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Father Knows Best - Season Three


TITLE: FATHER KNOWS BEST - SEASON THREE


Info:

DVD Release Date: June 9, 2009 (Shout! Factory)
B&W / 1956-1957
MSRP: $39.98
Number of Discs: 5
Number of Episodes: 37
Running Time: approx. 990 minutes
Runtime of Special Features: approx. 125 minutes
Languages, Subtitles, Closed Captioning: English; Closed-Captioned
Special Features: Father Knows Best? Radio Program Episodes (3); Window on Main Street Episodes (2)


Introduction:

Just in time for Father’s Day, Shout! Factory brings us more of Robert Young in the 1950s family sitcom, Father Knows Best! The series premiered in 1954 on CBS, and moved to NBC in the second season, only to later move back to CBS. The series was based upon a radio series of the same name and stars Robert Young as Jim Anderson, the father of a family that faces “real” problems. Jane Wyatt plays wife Margaret, and Elinor Donahue, Billy Gray, and Lauren Chapin play the children.

The series, as innocent as it may seem, was actually groundbreaking when it originally aired. The whole concept of a sitcom was still new to television, and Father Knows Best was among the first series to combine family problems with the sitcom genre. The Andersons were a real family that faced the real problems, paving the way for many more sitcoms about families with real problems, from The Brady Bunch to Family Ties to Roseanne and more.

Shout! Factory’s release of Season Three contains all 37 unedited episodes from the 1956-1957 season of the series on a five disc DVD set with a nice sampling of special features to go along with the episodes, which may or may not answer the question for you of whether or not father really knows best.


Memorable Episodes / Notable Guest Stars:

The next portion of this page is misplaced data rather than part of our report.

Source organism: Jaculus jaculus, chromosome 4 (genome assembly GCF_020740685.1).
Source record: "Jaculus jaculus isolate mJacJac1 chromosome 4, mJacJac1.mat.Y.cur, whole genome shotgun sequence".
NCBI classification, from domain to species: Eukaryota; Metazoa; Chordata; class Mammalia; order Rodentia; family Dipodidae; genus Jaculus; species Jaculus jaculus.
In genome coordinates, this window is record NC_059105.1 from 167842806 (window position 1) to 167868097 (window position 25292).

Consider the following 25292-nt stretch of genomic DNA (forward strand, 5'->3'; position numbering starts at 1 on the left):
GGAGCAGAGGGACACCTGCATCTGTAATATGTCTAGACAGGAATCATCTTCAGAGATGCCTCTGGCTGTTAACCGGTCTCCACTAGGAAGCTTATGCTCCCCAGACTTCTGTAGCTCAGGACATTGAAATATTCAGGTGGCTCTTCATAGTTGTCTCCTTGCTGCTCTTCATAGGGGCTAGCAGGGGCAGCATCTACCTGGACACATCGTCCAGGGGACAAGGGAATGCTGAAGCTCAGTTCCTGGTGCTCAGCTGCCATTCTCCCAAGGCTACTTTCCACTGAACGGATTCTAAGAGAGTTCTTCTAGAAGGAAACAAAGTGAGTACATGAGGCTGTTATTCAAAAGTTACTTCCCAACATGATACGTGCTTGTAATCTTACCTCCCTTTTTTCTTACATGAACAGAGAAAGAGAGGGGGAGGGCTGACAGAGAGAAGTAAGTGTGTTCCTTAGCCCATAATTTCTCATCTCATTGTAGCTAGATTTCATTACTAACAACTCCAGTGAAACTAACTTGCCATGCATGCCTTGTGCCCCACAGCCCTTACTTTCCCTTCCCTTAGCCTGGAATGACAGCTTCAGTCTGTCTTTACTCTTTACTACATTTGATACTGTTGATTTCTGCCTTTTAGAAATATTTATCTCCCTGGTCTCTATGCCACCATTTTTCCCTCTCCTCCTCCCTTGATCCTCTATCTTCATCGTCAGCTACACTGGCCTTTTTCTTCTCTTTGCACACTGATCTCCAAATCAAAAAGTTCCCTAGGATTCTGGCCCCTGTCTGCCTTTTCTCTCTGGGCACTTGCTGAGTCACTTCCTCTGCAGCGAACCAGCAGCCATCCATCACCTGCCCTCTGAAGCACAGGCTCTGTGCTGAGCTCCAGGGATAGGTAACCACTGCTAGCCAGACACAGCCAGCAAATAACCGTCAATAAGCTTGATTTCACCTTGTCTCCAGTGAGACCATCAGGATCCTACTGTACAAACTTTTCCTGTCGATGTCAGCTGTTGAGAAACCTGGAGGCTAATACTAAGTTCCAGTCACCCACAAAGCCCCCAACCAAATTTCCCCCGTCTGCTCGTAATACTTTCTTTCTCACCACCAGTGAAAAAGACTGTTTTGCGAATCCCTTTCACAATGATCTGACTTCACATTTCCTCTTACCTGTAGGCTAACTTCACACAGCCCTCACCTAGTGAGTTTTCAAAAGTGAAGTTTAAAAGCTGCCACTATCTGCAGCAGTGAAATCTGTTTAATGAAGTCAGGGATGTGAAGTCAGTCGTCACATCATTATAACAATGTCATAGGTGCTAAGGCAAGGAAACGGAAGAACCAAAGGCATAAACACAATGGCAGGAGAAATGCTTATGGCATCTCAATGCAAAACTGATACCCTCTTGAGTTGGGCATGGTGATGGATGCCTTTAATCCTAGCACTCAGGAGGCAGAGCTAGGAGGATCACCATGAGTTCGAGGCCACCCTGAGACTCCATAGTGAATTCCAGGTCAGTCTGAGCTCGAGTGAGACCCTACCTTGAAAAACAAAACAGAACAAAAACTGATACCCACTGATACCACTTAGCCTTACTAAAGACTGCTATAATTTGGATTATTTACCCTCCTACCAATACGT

Bud has a new girlfriend in “No Apron Strings” who is jealous of Margaret (due to the fact that her own mother is deceased), so will she convince Bud to take her on a date on the night of his mother’s birthday party? Betty falls in love with a cowboy on a dude ranch in “Never in Twain.” In “Betty Goes to College,” it is time for Betty to go off to the university that Jim and Margaret graduated from, but how will they react when she tells them of her plans to attend the local community college instead? Bud has fallen for an older woman and lies about his own age in “Man About Town.”

Jim teaches Bud a valuable lesson in greed by increasing his allowance (but adding a self-serving restriction) in “Bud, the Millionaire.” The kids and their parents trade places for a costume party in “The Old Days.” In “Whistle Bait,” Betty is jealous of a new girl at school that is getting all of the attention. In “Betty Goes Steady,” Betty becomes attracted to somebody that is an outcast in her social circle. Will it work for her? Jim’s sister comes to visit for Christmas in “The Angel’s Sweater,” but she isn’t too fond of the children and they don’t really like her that much either. Will a Christmas miracle bring the family together?

In “The Promising Young Man,” Jim’s boss wants him to make his son, Woody, his apprentice, but does Woody really care about the insurance business, at all? Margaret hires a gardener in the episode “Margaret Hires a Gardener,” but how can a middle class family even afford one? Margaret decides to liberate herself in “Brief Holiday” and show that her place is not just in the kitchen by giving herself a break for the day. Bud becomes a hero when he saves a ship over a thousand miles away with his shortwave radio in “Short Wave.” Bud learns a lesson in ethics when he works for a crooked carnival owner in “Carnival.”

Bud is supposed to take a trip and is supposed to go with Kippy in “Trip to Hillsborough,” but what will he do when Kippy backs out? A Hollywood actor wants Jim’s help after a car accident in “An Evening to Remember.” In “Bud Buys a Car,” Bud gets his first car with ten dollars that he has saved (yes, you read that right, ten dollars), so how great of a car is it? Bud brags about preventing a bank robbery to impress a girl in “Bud, the Hero,” but will he still be bragging about it when he is asked to talk about it in church?

Bud’s friend may not be all that much of a friend in “Bud, the Philanthropist,” where he takes credit for one of Bud’s good deeds. Could father want more kids? Find out in “Baby in the House.” One of Jim’s former classmates was supposed to become a doctor, but ends up becoming an unsuccessful door-to-door salesman in “Class Prophecy.” Bud is struggling with how to make a good impression on a girl that he is falling for and seeks advice from Jim in “The Art of Romance,” but meanwhile she is seeking advice from Margaret on the very same issue. Margaret’s father has decided it is time to retire in “Grandpa Retires,” but is sitting around doing nothing all day really what he is meant for in life?


Packaging: